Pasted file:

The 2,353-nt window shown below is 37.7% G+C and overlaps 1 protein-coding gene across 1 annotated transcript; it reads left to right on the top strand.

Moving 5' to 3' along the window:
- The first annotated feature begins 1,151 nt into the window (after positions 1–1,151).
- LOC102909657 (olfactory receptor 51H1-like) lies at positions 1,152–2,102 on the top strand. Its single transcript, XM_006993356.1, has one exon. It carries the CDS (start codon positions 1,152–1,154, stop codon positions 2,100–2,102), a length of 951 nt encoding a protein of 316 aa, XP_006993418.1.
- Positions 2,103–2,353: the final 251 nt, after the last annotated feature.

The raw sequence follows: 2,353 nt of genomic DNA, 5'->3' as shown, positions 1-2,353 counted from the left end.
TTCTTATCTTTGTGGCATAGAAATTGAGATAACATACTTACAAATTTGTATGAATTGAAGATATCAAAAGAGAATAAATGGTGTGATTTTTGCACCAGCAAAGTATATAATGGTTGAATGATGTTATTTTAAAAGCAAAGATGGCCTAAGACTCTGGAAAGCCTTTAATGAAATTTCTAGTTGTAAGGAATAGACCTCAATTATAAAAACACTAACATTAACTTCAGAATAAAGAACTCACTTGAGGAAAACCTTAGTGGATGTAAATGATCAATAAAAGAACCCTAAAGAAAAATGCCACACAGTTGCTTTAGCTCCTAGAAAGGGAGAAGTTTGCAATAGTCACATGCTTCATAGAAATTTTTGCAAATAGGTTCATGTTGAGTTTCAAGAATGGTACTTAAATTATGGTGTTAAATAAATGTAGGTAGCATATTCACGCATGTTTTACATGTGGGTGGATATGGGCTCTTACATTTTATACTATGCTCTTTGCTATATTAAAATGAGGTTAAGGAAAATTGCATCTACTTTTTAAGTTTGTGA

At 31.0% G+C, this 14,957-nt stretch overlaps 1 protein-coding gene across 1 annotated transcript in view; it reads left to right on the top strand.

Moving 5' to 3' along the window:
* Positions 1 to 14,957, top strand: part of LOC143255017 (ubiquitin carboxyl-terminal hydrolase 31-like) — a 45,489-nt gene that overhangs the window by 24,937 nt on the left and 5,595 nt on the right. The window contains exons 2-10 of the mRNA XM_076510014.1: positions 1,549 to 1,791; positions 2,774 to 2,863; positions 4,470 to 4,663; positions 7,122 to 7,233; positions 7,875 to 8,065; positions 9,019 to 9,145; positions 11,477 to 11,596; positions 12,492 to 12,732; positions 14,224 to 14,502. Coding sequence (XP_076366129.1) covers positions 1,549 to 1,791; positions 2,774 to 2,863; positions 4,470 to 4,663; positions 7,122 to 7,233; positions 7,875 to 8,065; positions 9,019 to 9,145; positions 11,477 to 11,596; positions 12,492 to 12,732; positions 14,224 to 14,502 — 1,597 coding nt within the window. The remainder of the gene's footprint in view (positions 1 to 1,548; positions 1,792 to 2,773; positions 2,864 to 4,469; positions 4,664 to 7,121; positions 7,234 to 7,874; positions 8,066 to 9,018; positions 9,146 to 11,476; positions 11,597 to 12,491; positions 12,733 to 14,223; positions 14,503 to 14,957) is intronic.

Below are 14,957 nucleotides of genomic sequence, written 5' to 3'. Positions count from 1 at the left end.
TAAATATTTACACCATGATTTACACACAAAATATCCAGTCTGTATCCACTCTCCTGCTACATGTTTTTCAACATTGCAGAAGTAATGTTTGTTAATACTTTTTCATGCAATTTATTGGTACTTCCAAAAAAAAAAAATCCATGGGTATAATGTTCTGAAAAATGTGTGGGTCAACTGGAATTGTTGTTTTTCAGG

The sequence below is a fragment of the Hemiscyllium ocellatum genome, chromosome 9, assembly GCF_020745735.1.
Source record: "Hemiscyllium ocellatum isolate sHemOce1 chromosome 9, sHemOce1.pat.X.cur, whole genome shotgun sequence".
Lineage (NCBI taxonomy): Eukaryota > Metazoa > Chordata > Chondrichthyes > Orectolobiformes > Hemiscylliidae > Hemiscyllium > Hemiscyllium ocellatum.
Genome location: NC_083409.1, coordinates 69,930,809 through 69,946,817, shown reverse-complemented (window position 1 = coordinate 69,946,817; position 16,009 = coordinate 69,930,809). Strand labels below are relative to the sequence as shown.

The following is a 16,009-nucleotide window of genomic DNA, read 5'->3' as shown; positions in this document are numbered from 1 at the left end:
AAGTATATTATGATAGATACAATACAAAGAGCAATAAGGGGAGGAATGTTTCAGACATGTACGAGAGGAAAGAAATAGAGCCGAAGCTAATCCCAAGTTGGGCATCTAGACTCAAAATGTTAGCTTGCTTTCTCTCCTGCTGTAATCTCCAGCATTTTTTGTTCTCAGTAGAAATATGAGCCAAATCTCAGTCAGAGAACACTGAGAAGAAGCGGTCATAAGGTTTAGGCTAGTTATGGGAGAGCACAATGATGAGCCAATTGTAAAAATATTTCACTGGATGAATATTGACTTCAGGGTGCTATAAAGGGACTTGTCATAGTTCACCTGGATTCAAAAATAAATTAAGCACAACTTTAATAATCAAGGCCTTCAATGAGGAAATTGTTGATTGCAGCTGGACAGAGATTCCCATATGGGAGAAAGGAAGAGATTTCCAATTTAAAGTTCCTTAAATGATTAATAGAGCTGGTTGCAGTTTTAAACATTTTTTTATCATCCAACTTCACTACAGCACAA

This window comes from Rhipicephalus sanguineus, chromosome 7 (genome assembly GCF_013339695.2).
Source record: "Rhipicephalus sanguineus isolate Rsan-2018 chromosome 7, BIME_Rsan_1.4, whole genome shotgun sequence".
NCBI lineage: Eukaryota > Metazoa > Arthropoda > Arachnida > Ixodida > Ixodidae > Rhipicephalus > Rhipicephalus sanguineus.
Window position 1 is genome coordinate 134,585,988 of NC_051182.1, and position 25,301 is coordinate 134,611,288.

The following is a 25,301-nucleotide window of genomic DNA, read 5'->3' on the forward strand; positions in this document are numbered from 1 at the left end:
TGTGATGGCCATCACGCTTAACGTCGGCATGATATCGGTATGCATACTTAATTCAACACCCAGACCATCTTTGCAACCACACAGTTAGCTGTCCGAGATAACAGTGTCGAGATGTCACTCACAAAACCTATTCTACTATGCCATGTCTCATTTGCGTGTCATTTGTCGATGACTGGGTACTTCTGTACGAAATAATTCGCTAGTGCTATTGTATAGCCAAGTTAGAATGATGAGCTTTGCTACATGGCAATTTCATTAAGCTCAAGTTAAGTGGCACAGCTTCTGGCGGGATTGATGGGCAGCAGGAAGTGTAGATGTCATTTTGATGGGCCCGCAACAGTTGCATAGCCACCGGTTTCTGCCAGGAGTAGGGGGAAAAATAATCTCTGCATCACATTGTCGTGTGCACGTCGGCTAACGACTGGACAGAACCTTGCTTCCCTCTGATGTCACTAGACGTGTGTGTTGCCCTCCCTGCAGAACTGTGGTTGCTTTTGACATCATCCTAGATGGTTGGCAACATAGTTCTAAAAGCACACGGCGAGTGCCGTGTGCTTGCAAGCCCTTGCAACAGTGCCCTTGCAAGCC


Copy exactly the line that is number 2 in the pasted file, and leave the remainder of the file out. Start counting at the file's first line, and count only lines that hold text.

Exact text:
Moving 5' to 3' along the window: